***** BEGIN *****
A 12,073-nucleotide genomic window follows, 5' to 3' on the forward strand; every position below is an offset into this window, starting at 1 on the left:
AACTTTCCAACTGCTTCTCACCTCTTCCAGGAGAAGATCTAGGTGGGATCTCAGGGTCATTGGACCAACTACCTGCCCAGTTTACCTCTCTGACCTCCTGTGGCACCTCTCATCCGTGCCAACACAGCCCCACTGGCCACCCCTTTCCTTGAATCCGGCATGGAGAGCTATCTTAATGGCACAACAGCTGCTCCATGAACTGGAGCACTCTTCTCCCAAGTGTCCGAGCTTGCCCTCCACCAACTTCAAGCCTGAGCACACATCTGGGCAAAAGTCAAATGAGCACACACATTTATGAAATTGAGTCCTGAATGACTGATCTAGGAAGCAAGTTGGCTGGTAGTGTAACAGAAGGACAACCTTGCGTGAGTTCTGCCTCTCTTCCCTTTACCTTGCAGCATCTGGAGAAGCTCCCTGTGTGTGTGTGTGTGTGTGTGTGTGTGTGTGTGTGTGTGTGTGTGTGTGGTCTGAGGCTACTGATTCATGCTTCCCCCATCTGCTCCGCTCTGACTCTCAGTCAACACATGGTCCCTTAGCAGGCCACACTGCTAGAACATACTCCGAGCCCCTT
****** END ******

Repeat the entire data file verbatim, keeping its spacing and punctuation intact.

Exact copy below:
A 12,073-nucleotide genomic window follows, 5' to 3' on the forward strand; every position below is an offset into this window, starting at 1 on the left:
AACTTTCCAACTGCTTCTCACCTCTTCCAGGAGAAGATCTAGGTGGGATCTCAGGGTCATTGGACCAACTACCTGCCCAGTTTACCTCTCTGACCTCCTGTGGCACCTCTCATCCGTGCCAACACAGCCCCACTGGCCACCCCTTTCCTTGAATCCGGCATGGAGAGCTATCTTAATGGCACAACAGCTGCTCCATGAACTGGAGCACTCTTCTCCCAAGTGTCCGAGCTTGCCCTCCACCAACTTCAAGCCTGAGCACACATCTGGGCAAAAGTCAAATGAGCACACACATTTATGAAATTGAGTCCTGAATGACTGATCTAGGAAGCAAGTTGGCTGGTAGTGTAACAGAAGGACAACCTTGCGTGAGTTCTGCCTCTCTTCCCTTTACCTTGCAGCATCTGGAGAAGCTCCCTGTGTGTGTGTGTGTGTGTGTGTGTGTGTGTGTGTGTGTGTGTGTGTGTGGTCTGAGGCTACTGATTCATGCTTCCCCCATCTGCTCCGCTCTGACTCTCAGTCAACACATGGTCCCTTAGCAGGCCACACTGCTAGAACATACTCCGAGCCCCTT